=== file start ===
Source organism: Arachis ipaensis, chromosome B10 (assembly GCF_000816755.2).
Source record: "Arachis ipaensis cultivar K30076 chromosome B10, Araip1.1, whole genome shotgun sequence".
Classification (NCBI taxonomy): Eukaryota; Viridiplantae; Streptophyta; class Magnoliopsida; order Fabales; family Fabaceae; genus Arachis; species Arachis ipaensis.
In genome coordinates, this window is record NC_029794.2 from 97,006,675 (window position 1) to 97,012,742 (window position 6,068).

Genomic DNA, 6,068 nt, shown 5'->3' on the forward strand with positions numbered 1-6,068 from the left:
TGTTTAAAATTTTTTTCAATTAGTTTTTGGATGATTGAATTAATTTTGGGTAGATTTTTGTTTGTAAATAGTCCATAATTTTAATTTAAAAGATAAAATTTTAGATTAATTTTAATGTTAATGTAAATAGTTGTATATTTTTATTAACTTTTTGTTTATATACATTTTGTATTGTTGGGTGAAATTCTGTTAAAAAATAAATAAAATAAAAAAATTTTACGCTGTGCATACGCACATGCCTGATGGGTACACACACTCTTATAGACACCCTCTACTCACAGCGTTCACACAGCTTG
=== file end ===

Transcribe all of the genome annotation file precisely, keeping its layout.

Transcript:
Source organism: Arachis ipaensis, chromosome B10 (assembly GCF_000816755.2).
Source record: "Arachis ipaensis cultivar K30076 chromosome B10, Araip1.1, whole genome shotgun sequence".
Classification (NCBI taxonomy): Eukaryota; Viridiplantae; Streptophyta; class Magnoliopsida; order Fabales; family Fabaceae; genus Arachis; species Arachis ipaensis.
In genome coordinates, this window is record NC_029794.2 from 97,006,675 (window position 1) to 97,012,742 (window position 6,068).

Genomic DNA, 6,068 nt, shown 5'->3' on the forward strand with positions numbered 1-6,068 from the left:
TGTTTAAAATTTTTTTCAATTAGTTTTTGGATGATTGAATTAATTTTGGGTAGATTTTTGTTTGTAAATAGTCCATAATTTTAATTTAAAAGATAAAATTTTAGATTAATTTTAATGTTAATGTAAATAGTTGTATATTTTTATTAACTTTTTGTTTATATACATTTTGTATTGTTGGGTGAAATTCTGTTAAAAAATAAATAAAATAAAAAAATTTTACGCTGTGCATACGCACATGCCTGATGGGTACACACACTCTTATAGACACCCTCTACTCACAGCGTTCACACAGCTTG